Joseph Burr Tyrrell

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Joseph Burr Tyrrell

Canadian geologist Joseph Burr Tyrrell (1858-1957) inadvertently made one of the most important discoveries of dinosaur bones in North America in 1884. The skull and skeleton he dug up by accident in a remote part of Alberta proved to be the Albertosaurus sarcophagus, a slightly smaller cousin of Tyrannosaurus rex and the first of its genus found anywhere in the world. Tyrrell's findings aroused international interest and brought hordes of paleontologists to dig in this unpopulated part of western Canada. Tyrrell was one of Canada's most famed geologists and explorers and mapped out vast stretches of its northern lands.

Avoided Career in Law

Tyrrell was born on November 1, 1858, in Weston, Ontario, a town his father had founded. It later became part of metropolitan Toronto. His father's family was an esteemed Irish clan that hailed from Castle Grange in County Kildare. The elder Tyrrell emigrated to Canada and made a fortune as a stonemason in Ontario before marrying Elizabeth Burr, whose family roots in the New World dated back to 1682. In Weston, the Tyrrell family lived in an immense 24-room stone house. As a child, Tyrrell suffered a bout with scarlet fever that left him partially deaf; his vision was impaired as well, but he wore glasses to correct it. He studied at Upper Canada College as a teen and went on to an arts course at the University of Toronto.

The senior Tyrrell steered his son into a career in law, but Tyrrell was fascinated by the natural world and studied biology, botany, and other branches of science in his spare time. He even conducted research on his own with a microscope and published a paper in the Ottawa Field Naturalist on mites that cause feline ailments. Professors introduced him to associates of the Geological Survey of Canada (GSC), the government agency formed in the 1840s with a mandate to search out coal fields and other potential sources of revenue for what was then the province of Quebec and Ontario. The agency and its staff expanded considerably over the next few decades as Canada became a full-fledged confederacy.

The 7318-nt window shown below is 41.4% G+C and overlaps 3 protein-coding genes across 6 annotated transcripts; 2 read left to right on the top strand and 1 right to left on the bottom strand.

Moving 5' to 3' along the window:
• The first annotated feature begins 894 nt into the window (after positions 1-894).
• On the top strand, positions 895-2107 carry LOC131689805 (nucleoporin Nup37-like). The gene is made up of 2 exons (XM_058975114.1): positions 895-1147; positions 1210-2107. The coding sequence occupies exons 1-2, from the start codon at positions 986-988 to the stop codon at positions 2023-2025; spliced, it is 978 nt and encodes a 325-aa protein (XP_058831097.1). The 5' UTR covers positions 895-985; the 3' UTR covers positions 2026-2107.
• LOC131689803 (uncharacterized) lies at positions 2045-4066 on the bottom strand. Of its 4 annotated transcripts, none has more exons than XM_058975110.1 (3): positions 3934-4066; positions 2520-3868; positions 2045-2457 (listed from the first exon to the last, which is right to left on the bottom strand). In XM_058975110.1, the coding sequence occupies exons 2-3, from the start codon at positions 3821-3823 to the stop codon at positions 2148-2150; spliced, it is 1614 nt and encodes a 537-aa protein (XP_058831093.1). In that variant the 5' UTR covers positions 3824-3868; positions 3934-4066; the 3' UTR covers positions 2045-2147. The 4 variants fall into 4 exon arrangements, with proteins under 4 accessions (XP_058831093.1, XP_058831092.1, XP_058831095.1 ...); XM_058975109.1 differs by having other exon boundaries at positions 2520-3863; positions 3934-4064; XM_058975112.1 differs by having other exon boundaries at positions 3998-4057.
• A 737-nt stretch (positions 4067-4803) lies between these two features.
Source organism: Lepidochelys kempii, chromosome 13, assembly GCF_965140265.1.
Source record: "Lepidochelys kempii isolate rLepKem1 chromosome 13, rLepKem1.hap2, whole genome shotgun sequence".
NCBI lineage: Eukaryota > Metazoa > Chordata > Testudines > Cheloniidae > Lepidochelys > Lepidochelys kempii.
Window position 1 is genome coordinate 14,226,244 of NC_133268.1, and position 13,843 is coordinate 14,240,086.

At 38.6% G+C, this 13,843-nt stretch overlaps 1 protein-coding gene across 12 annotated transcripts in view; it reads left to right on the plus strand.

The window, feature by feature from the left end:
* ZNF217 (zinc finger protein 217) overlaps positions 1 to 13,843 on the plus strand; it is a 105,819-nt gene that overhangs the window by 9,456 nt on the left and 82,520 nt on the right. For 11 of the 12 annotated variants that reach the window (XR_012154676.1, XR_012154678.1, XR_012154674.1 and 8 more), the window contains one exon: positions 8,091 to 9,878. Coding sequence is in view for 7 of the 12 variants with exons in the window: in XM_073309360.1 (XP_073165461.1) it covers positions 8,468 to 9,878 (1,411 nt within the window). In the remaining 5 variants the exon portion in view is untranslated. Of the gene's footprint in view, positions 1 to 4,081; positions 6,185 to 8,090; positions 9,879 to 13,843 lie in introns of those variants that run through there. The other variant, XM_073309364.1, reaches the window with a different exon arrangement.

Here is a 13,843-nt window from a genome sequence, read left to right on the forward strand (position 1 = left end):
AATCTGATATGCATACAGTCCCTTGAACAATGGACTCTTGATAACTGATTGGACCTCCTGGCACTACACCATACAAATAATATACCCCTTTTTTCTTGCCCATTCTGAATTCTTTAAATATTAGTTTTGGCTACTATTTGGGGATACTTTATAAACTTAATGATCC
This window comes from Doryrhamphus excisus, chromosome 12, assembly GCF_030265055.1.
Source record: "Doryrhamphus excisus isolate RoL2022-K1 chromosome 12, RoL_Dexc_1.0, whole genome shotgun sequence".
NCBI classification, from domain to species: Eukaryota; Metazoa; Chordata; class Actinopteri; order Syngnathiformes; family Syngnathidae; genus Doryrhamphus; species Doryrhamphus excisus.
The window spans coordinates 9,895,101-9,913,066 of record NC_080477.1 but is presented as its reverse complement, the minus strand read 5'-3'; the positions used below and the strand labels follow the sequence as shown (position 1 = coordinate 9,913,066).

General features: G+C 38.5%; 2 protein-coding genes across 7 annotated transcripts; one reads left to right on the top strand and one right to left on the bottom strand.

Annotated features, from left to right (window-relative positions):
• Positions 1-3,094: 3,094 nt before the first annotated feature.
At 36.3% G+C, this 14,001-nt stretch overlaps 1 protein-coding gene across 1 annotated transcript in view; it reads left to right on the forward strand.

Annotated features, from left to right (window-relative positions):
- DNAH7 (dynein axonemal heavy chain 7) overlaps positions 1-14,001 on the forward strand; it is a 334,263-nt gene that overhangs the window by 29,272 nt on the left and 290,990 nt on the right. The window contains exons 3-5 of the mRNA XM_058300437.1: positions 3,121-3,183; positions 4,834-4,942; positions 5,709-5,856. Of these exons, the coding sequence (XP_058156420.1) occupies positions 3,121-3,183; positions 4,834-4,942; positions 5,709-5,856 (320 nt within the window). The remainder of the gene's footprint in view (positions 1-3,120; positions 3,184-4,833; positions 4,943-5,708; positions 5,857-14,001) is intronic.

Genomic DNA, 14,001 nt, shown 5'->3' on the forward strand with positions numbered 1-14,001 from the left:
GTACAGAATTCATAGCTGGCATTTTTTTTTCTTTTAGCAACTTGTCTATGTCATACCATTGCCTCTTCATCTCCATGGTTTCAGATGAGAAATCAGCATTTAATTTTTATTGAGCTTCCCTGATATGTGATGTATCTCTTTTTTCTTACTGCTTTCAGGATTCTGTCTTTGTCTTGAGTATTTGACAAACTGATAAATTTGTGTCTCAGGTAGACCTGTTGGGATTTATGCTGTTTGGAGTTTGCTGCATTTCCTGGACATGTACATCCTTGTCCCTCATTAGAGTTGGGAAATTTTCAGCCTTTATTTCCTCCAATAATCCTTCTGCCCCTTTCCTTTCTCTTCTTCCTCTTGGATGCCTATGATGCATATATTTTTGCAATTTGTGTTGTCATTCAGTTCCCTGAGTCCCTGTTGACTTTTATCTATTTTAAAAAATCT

After Tyrrell finished at the University of Toronto in 1880, he began studying for the bar and working at a local firm, as was the custom in the era before law schools became commonplace, but he was still weak from a bout with pneumonia a few years earlier. His physician suggested that outdoor work would restore him to health, so Tyrrell found a temporary post as an assistant at the GSC, which was moving its offices from Montreal to Ottawa and needed additional staff. His first task was to unpack and sort through hundreds of specimens of Canadian rocks.

Ventured into Rough Terrain

One of the GSC's leading names was George Mercer Dawson, a member of the International Boundary Commission. While surveying lands along the 49th Parallel, Dawson discovered the first dinosaur bones in southern Saskatchewan and Alberta in 1874. Such fossil finds were a relatively recent development. In 1770 in Holland, the first ancient skeleton of what was thought to be an immense marine lizard was unearthed. In 1800, the first ancient specimen uncovered by Europeans in North America was a set of fossilized dinosaur tracks in Connecticut.

Dawson, impressed by Tyrrell's dedication to his job, invited him to accompany a GSC survey that was planned to help the Canadian Pacific railroad determine its westward route through the foothills of the Rockies in 1883. Tyrrell eagerly accepted. After having spent his life in Toronto and Ottawa, he found the Canadian West a lawless but exciting place, where horses were stolen if camps were not guarded well enough. The trip was an arduous one, both for the surveying work itself—which involved counting the number of steps taken and taking compass measurements—but also for the terrain. "Black flies without number from six a.m. till noon," Tyrrell wrote in his journal, according to Alex Inglis's biography, Northern Vagabond: The Life and Career of J. B. Tyrell, the Man Who Conquered the Canadian North. "At eight o'clock the bull-dog flies came to their assistance and made the horses' lives a burden to them until evening. There was a short respite, then the mosquitoes arrived to prevent any rest for the night."

Discovered Immense Dinosaur Fossil